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Active Directory basics. Explaining Active Directory to IT professionals1 2015 Enterprise Daddy

Active Directory basics. Explaining Active Directory to IT professionalsContentsIntroduction . . . . . . . . . . . . . . . . . . . . . . . . . . . . . . . . . . . . . . . . . . . . . . . . . . . . . . . . . . . . . . . . . . . . . . . . .3Active Directory and its components. . . . . . . . . . . . . . . . . . . . . . . . . . . . . . . . . . . . . . . . . . . . . . . . 4Domain Controllers. . . . . . . . . . . . . . . . . . . . . . . . . . . . . . . . . . . . . . . . . . . . . . . . . . . . . . . . . . . . . . 4Grouping of Domain Controllers . . . . . . . . . . . . . . . . . . . . . . . . . . . . . . . . . . . . . . . . . . . . . . . . .5Inside the Active Directory database . . . . . . . . . . . . . . . . . . . . . . . . . . . . . . . . . . . . . . . . . . . .5Objects . . . . . . . . . . . . . . . . . . . . . . . . . . . . . . . . . . . . . . . . . . . . . . . . . . . . . . . . . . . . . . . . . . . . . 6Containers and objects . . . . . . . . . . . . . . . . . . . . . . . . . . . . . . . . . . . . . . . . . . . . . . . . . . . . . 6Attributes . . . . . . . . . . . . . . . . . . . . . . . . . . . . . . . . . . . . . . . . . . . . . . . . . . . . . . . . . . . . . . . . . . . 7Replication and High Availability . . . . . . . . . . . . . . . . . . . . . . . . . . . . . . . . . . . . . . . . . . . . . . . . 7Intrasite and intersite replication . . . . . . . . . . . . . . . . . . . . . . . . . . . . . . . . . . . . . . . . . . . . 8Global Catalog servers . . . . . . . . . . . . . . . . . . . . . . . . . . . . . . . . . . . . . . . . . . . . . . . . . . . . . 8Flexible single-master operations . . . . . . . . . . . . . . . . . . . . . . . . . . . . . . . . . . . . . . . . . . .9Functional levels . . . . . . . . . . . . . . . . . . . . . . . . . . . . . . . . . . . . . . . . . . . . . . . . . . . . . . . . . . . . . 10Active Directory and its networking services . . . . . . . . . . . . . . . . . . . . . . . . . . . . . . . . . . . . . . . 10DNS . . . . . . . . . . . . . . . . . . . . . . . . . . . . . . . . . . . . . . . . . . . . . . . . . . . . . . . . . . . . . . . . . . . . . . . . . . . .10DNS Domain Names . . . . . . . . . . . . . . . . . . . . . . . . . . . . . . . . . . . . . . . . . . . . . . . . . . . . . . 11DNS Zones . . . . . . . . . . . . . . . . . . . . . . . . . . . . . . . . . . . . . . . . . . . . . . . . . . . . . . . . . . . . . . . . 11DNS Records . . . . . . . . . . . . . . . . . . . . . . . . . . . . . . . . . . . . . . . . . . . . . . . . . . . . . . . . . . . . . . 11DNS Servers . . . . . . . . . . . . . . . . . . . . . . . . . . . . . . . . . . . . . . . . . . . . . . . . . . . . . . . . . . . . . . . 11DHCP . . . . . . . . . . . . . . . . . . . . . . . . . . . . . . . . . . . . . . . . . . . . . . . . . . . . . . . . . . . . . . . . . . . . . . . . . . 12DHCP Authorization . . . . . . . . . . . . . . . . . . . . . . . . . . . . . . . . . . . . . . . . . . . . . . . . . . . . . . . 12DHCP and Dynamic DNS . . . . . . . . . . . . . . . . . . . . . . . . . . . . . . . . . . . . . . . . . . . . . . . . . . 12Active Directory in the networking infrastructure . . . . . . . . . . . . . . . . . . . . . . . . . . . . . . . . . . 13Device-independent productivity . . . . . . . . . . . . . . . . . . . . . . . . . . . . . . . . . . . . . . . . . . . . . 13Single Sign-On . . . . . . . . . . . . . . . . . . . . . . . . . . . . . . . . . . . . . . . . . . . . . . . . . . . . . . . . . . . . . . . . . 13Centralized systems management . . . . . . . . . . . . . . . . . . . . . . . . . . . . . . . . . . . . . . . . . . . . . 13Consistent user experience . . . . . . . . . . . . . . . . . . . . . . . . . . . . . . . . . . . . . . . . . . . . . . . . . . . . 13Distributed File System for optimized access to files . . . . . . . . . . . . . . . . . . . . . . . . . . 14Best practices when deploying Active Directory . . . . . . . . . . . . . . . . . . . . . . . . . . . . . . . . . . . 14Thank You So Much . . . . . . . . . . . . . . . . . . . . . . . . . . . . . . . . . . . . . . . . . . . . . . . . . . . . . . . . . . . . . . . 162 2015 Enterprise Daddy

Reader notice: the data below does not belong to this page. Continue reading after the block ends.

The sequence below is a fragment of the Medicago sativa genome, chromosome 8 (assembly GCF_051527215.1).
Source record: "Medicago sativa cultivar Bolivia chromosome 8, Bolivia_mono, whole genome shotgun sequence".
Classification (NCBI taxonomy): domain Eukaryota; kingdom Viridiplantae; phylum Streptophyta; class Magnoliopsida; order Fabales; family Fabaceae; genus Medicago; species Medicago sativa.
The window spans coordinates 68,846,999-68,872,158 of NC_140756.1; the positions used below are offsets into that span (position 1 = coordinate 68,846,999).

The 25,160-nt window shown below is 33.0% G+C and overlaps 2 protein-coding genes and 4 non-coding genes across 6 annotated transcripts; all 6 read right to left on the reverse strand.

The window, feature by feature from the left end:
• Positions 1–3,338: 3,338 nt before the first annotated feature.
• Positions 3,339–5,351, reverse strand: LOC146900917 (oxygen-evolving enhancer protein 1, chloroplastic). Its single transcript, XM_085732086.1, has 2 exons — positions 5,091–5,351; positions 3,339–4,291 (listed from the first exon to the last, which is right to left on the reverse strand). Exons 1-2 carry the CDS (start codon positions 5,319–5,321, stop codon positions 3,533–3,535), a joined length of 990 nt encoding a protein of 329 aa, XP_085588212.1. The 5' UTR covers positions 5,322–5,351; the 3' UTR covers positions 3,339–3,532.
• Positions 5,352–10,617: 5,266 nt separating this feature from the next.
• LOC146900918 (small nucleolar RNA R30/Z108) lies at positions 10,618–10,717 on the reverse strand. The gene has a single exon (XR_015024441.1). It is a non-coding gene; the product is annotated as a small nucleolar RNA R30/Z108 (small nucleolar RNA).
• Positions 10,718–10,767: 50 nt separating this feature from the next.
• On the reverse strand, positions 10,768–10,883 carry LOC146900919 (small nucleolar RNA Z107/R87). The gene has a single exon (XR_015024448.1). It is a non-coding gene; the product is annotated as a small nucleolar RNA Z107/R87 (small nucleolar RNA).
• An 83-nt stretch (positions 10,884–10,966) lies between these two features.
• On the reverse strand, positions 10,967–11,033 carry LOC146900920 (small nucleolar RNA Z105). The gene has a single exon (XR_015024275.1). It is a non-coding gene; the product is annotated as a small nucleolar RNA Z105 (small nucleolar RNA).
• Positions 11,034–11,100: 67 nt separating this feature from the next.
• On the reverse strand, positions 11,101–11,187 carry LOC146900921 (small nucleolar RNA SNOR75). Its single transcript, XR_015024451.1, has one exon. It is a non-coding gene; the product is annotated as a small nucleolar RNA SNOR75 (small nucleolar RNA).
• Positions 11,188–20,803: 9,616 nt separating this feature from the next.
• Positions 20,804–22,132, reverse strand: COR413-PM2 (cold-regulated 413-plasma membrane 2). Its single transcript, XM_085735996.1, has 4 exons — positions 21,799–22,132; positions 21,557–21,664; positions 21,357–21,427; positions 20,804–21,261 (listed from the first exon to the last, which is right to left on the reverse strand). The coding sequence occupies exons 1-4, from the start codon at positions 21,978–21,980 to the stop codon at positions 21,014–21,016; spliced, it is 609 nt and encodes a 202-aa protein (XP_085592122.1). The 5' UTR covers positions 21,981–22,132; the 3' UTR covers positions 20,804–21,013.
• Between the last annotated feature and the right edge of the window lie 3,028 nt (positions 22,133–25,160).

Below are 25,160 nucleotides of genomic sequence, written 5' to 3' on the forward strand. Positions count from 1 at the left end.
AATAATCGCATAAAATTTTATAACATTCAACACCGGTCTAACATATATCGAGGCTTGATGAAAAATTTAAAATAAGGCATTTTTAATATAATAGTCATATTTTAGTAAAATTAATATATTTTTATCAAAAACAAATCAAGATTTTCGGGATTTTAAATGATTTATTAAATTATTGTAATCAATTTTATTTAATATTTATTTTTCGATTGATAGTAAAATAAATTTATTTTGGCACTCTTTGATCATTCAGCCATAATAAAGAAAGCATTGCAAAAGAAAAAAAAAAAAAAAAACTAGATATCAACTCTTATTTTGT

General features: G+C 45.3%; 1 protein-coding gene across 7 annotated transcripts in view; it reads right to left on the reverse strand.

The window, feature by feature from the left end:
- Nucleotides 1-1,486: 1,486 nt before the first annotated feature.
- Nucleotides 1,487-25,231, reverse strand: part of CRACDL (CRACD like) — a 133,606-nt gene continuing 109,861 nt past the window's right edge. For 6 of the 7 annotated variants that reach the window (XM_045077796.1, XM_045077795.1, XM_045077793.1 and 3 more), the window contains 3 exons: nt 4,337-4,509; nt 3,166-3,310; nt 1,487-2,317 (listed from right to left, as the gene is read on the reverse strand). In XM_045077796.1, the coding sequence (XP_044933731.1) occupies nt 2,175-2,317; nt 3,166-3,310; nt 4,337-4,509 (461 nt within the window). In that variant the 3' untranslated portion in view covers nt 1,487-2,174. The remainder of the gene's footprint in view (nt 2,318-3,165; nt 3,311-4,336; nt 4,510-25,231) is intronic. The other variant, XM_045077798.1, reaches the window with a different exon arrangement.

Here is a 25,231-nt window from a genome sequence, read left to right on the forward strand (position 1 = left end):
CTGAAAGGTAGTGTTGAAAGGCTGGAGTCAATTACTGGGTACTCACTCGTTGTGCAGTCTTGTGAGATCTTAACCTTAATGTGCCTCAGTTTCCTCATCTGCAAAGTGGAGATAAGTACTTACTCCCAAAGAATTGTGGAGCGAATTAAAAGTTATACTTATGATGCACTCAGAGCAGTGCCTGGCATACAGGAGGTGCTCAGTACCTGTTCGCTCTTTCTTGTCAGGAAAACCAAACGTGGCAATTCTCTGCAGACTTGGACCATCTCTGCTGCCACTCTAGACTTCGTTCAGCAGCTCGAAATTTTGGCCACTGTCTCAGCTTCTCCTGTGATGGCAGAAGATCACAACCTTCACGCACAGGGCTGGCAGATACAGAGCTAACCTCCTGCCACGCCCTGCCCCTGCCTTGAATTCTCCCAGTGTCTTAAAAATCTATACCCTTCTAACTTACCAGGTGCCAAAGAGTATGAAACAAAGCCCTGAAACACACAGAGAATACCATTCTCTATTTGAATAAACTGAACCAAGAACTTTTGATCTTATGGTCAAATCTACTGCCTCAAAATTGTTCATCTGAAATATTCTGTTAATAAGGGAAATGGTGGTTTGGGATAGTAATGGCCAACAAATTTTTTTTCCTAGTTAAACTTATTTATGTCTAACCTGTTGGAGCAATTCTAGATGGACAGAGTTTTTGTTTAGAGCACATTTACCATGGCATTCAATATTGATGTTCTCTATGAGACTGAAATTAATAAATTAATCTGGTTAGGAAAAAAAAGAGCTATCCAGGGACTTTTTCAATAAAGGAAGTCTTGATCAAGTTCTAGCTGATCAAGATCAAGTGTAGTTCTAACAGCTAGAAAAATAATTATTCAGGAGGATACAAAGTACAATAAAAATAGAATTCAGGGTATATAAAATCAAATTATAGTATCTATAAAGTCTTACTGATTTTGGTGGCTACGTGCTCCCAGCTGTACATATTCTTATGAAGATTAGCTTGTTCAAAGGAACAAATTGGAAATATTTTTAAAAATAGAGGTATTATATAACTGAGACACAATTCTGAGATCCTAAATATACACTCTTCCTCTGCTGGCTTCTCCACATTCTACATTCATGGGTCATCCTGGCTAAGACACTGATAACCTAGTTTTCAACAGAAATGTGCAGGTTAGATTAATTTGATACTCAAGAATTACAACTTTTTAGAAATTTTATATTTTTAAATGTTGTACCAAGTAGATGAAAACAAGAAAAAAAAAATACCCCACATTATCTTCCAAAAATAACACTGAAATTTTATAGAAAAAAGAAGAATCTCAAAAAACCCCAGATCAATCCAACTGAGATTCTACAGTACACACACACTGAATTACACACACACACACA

Active Directory basics. Explaining Active Directory to IT professionalsIntroductionMicrosoft’s Active Directory offers a central way for IT systems administrators to manage user accounts anddevices within an IT infrastructure network. Changes in Active Directory can be made by these administratorscentrally for consistency across the environment. Through Active Directory, people enjoy benefits such as beingable to log onto devices and into applications with the same combination of username and password (andoptionally other methods of authentication) and use their settings and files across all devices that are membersof Active Directory. Optionally, when a device is lost, defective or stolen, people can remain productive onanother Active Directory-managed device.3 2015 Enterprise Daddy